Parker, a devout Mormon, brushed off the attention and instead credits his parents—his mother Lola and his father Sonny, a former NBA player—for helping him stay well grounded all these years and having a great supporting cast to fall back on. He handles himself like a pro, and the way in which he eloquently articulates his thoughts traces back to when Lola would practice with him. According to Sonny, back when Jabari was in the third grade, Lola would ask him a lot of questions, like a reporter would, to get him comfortable answering during interviews. You can see where his smooth and collected demeanor comes from.

Not long after I spoke with Parker, he steps out into the HOF lobby and stands in line at Subway to catch something to eat. Within a couple of minutes, he finds himself surrounded by kids, and even a couple of adults, asking him for autographs. He looks around and quietly steps out of the line to take some photos and sign a couple of basketballs. Duncan quickly steps in to make sure it doesn’t take too long and so that Jabari could rejoin the line. After all, he was just a 17-year-old (18 on March 15) trying to get some lunch.

About four hours later, Wiggins and his Huntington Prep squad played New Hampton live on ESPN. He finished with 19 points and 10 rebounds. Not bad for someone who was battling bronchitis at the time. As both teams were warming up prior to the game, a boy around the age of 7 or 8 walks up by himself to the Huntington bench and asks assistant coach Baker Neal, “Coach, is this Andrew Wiggins team’s bench?” Neal laughed and told him it was. “I want to give Andrew Wiggins a present,” the young kid replied. “Would you please give this to Andrew Wiggins?” He hands over to Neal a white headband that reads “Shooting Touch” placed neatly inside a small Ziploc bag. Just a couple of minutes later, Andrew walks to the bench and sits next to Baker, as the game is about to start. The same kid returns and taps Duncan on the shoulder, points toward Andrew and whispers to him, “Is this Andrew Wiggins?” Neal then turns to Andrew and tells him that a boy wants to give him a present while showing him the enclosed headband. Andrew looks at the bag and, sporting a smile from ear to ear, turns to the kid and says, “Thank you very much.” The boy ecstatically smiles back, giggling away his excitement.

Back to room 705.

Coach Fulford and I are talking, waiting for Wiggins to walk in and join us. He eventually does. A soft-spoken kid with a first-class attitude. It’s not so far from midnight, and Wiggins looks tired after a long day (which included having about 25 reporters waiting for him outside the locker room after the game), but he still agrees to sit down, hang out and talk. We begin to talk about his blessed genes—his Olympic medal-winning mother and his former NBA standout dad, and how they’ve shaped his life. We talked about his large following, especially kids, and the influence he looks to have on them. We talked fame, expectations and even predicted where he sees the Canadian national team in 10 years—all of which are detailed in the magazine.

A couple of weeks ago, a hater at Sports Illustrated questioned Wiggins’ motivation, and on a larger scope, Canada’s basketball talent production over the years, while also even taking a jab at his father, former Houston Rockets shooting guard Mitchell Wiggins, over a positive cocaine test/suspension that happened decades ago. How did Andrew respond? By dropping 57 points that same night, prompting Los Angeles Lakers point guard Steve Nash (who also grew up in Canada, but born in South Africa) to tweet, “Congrats to @22wiggins for the ‘B•••• don’t kill my vibe’ game of the week. 57pts and missed 4 shots. Take that critic.” I jumped on a phone call with Mitchell two weeks after the photo shoot and he also brushed off any worries about his past and his son. “[The NBA suspension is] something that me and Andrew have spoken about over a number of times. Being that he’s my son, he’s heard it for a while and we’ve spoken about that,” said Mitchell. “It’s something in the past and something I put behind me a long time ago. It has nothing to do with him. He’s on a great path to living the dream and I’m proud of him. It’s not something that concerns me about him, in that respect.”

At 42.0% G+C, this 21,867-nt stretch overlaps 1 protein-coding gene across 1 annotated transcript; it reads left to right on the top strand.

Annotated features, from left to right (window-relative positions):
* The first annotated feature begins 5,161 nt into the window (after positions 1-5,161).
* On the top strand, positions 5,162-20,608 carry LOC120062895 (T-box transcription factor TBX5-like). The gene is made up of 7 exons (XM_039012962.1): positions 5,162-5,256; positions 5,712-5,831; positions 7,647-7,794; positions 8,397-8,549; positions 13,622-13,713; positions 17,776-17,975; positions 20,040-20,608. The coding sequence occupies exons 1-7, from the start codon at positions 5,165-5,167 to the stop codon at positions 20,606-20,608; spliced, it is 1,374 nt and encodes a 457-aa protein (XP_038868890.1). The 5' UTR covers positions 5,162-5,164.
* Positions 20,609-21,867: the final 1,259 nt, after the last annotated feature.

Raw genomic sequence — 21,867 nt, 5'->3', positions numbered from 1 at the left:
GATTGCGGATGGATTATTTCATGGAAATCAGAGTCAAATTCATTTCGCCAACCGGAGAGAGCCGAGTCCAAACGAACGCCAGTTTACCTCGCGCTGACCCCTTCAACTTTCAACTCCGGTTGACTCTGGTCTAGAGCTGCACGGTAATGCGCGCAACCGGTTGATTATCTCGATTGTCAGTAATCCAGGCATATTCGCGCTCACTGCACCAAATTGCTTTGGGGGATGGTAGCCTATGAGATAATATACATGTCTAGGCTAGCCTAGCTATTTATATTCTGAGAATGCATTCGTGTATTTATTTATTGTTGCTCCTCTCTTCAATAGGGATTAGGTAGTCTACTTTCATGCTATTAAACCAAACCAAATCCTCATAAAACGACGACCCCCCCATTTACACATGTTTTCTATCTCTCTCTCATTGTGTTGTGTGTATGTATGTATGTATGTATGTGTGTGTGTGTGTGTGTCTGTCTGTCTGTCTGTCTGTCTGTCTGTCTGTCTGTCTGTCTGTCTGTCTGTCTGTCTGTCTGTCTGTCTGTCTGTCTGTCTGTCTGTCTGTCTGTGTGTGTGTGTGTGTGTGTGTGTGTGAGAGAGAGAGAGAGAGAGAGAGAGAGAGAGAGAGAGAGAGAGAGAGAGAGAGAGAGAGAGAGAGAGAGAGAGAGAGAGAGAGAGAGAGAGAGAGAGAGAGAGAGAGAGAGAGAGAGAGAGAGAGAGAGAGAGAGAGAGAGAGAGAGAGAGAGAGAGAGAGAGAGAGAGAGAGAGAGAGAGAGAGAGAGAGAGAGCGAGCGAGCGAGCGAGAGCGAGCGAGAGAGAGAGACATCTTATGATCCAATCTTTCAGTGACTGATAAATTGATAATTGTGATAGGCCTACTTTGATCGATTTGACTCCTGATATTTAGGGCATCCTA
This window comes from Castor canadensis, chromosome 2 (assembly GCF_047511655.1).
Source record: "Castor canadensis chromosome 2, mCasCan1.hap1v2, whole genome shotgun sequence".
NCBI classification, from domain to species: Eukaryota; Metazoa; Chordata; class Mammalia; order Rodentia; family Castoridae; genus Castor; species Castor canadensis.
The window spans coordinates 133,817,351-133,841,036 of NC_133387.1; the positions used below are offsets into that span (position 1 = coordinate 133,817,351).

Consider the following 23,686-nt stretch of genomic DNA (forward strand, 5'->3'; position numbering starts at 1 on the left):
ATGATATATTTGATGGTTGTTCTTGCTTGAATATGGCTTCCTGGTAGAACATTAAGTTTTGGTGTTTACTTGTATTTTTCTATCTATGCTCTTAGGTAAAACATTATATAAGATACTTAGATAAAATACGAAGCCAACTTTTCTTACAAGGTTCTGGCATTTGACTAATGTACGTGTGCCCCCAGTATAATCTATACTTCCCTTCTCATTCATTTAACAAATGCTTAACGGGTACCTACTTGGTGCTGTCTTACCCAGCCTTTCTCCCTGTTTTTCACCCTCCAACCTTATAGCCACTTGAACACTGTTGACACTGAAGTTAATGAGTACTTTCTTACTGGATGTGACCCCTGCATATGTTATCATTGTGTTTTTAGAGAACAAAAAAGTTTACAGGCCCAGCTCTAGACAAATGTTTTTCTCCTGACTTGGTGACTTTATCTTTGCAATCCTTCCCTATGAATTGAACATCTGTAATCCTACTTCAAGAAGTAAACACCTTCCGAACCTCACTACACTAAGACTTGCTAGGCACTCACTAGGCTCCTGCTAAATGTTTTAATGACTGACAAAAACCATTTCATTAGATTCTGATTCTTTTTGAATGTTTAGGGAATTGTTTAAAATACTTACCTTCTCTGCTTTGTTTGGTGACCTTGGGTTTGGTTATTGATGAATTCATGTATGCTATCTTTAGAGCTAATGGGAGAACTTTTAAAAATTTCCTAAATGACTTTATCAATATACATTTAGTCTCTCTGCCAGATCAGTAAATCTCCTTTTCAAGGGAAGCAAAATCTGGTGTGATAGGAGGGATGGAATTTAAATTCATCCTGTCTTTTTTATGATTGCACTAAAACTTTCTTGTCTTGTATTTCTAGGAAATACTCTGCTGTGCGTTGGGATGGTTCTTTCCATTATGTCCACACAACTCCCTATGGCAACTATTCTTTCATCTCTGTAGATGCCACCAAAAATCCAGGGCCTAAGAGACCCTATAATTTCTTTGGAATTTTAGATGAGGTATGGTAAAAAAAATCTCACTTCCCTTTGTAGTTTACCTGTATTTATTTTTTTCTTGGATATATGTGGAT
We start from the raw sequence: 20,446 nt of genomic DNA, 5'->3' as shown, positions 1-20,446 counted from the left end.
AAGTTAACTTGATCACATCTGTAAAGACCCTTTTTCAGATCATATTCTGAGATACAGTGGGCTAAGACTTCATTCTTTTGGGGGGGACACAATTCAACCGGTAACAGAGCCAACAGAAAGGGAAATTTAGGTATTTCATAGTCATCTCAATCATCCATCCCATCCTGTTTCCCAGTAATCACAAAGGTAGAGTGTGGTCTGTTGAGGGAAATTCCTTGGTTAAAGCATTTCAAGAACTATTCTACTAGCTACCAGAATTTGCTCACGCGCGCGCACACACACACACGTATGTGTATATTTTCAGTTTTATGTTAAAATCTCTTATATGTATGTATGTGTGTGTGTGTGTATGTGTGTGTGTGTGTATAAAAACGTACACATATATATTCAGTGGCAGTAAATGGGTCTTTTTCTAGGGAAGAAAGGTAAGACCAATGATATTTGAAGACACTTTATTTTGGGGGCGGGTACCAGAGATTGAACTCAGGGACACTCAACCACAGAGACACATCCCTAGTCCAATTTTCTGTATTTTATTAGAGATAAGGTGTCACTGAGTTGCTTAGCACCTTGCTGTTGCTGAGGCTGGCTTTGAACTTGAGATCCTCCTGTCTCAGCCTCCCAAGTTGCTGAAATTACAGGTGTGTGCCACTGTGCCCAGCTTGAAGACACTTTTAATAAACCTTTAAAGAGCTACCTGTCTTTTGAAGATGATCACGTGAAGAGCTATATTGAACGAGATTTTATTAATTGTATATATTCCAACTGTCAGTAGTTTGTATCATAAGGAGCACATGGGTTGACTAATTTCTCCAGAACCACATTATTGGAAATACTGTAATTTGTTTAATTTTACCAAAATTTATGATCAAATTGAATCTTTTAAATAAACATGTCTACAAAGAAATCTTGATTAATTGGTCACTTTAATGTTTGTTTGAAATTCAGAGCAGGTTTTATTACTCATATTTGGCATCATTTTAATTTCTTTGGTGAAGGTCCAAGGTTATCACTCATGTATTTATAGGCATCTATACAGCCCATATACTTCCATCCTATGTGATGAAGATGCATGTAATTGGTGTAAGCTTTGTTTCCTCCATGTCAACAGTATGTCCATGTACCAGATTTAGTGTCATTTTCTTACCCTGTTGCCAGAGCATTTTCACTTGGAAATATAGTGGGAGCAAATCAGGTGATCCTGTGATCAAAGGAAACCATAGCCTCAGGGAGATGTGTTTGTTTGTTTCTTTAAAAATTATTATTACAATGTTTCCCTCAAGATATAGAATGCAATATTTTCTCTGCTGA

Just like Parker, Wiggins (who still hasn’t chosen a college and is considering Kentucky, North Carolina, Florida State and Kansas—in no particular order) has benefited greatly from committed parents that have kept him humbled, focused and grounded throughout the whole process. Mitchell mentioned that the close-knit family keeps a small inner-circle and is therefore hard to infiltrate. The same goes for the Parkers. Thus, the critics and naysayers don’t get to either one of them.

If there is anything we want folks to take away from this month’s cover story, it’s that when it comes to Jabari Parker and Andrew Wiggins, what impresses us most is how they’ve been able to handle everything off-the-court that has come along with their talents. It is the reason why both have grown such large fan bases, the reason why they’re on this cover, and the reason you’re going to be rooting for them for years to come.

#SLAM 167

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  • Brian B.

    HOT!!!!!!!!! T-DOT STAND UP!!

  • Sweets Watson

    Looking forward to reading this piece Franklin.

  • Peter Walsh

    Frankie C! Proud of you my dude!

  • http://slamonline.com/ Ben Osborne

    Great stuff here and in the print story, Franklyn. And great shots by Trevor!

  • RKJ92

    Yeeee Torontoooo!!

  • TO

    Steve Nash was the first Canadian-born player on a Slam cover. Or are you not counting that because he was ‘technically’ born in South Africa? Nice story.

  • Rashaan

    This is what I am talking about. Some behind the scenes of what makes a issue. This should be done with every issue. Can’t wait for this issue. Great job

  • tracktales

    Dood…you can’t be “technically” born somewhere. You either are or you’re not. tracktales.com btw.

  • Pingback: Q+A: Andrew Wiggins » SLAMonline